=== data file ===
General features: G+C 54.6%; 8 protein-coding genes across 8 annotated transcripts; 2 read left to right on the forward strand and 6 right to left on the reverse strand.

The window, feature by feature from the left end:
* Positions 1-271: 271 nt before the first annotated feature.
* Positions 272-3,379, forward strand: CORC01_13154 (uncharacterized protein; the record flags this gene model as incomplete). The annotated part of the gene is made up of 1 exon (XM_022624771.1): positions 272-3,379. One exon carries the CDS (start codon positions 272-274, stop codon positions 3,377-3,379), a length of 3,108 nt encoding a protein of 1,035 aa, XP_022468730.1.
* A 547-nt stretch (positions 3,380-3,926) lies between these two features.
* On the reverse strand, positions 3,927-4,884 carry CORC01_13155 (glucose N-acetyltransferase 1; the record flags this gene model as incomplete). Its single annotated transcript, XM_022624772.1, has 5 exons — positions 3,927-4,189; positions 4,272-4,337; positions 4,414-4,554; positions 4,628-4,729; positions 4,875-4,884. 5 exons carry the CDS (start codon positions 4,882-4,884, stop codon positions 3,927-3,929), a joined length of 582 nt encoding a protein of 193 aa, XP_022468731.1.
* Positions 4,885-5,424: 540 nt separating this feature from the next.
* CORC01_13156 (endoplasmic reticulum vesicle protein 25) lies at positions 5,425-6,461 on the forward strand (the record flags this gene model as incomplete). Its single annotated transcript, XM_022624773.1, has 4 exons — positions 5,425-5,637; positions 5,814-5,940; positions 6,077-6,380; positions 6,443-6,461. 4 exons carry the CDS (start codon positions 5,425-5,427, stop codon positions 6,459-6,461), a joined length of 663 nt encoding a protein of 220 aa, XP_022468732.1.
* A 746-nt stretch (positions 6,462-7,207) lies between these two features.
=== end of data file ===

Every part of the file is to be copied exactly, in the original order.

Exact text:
General features: G+C 54.6%; 8 protein-coding genes across 8 annotated transcripts; 2 read left to right on the forward strand and 6 right to left on the reverse strand.

The window, feature by feature from the left end:
* Positions 1-271: 271 nt before the first annotated feature.
* Positions 272-3,379, forward strand: CORC01_13154 (uncharacterized protein; the record flags this gene model as incomplete). The annotated part of the gene is made up of 1 exon (XM_022624771.1): positions 272-3,379. One exon carries the CDS (start codon positions 272-274, stop codon positions 3,377-3,379), a length of 3,108 nt encoding a protein of 1,035 aa, XP_022468730.1.
* A 547-nt stretch (positions 3,380-3,926) lies between these two features.
* On the reverse strand, positions 3,927-4,884 carry CORC01_13155 (glucose N-acetyltransferase 1; the record flags this gene model as incomplete). Its single annotated transcript, XM_022624772.1, has 5 exons — positions 3,927-4,189; positions 4,272-4,337; positions 4,414-4,554; positions 4,628-4,729; positions 4,875-4,884. 5 exons carry the CDS (start codon positions 4,882-4,884, stop codon positions 3,927-3,929), a joined length of 582 nt encoding a protein of 193 aa, XP_022468731.1.
* Positions 4,885-5,424: 540 nt separating this feature from the next.
* CORC01_13156 (endoplasmic reticulum vesicle protein 25) lies at positions 5,425-6,461 on the forward strand (the record flags this gene model as incomplete). Its single annotated transcript, XM_022624773.1, has 4 exons — positions 5,425-5,637; positions 5,814-5,940; positions 6,077-6,380; positions 6,443-6,461. 4 exons carry the CDS (start codon positions 5,425-5,427, stop codon positions 6,459-6,461), a joined length of 663 nt encoding a protein of 220 aa, XP_022468732.1.
* A 746-nt stretch (positions 6,462-7,207) lies between these two features.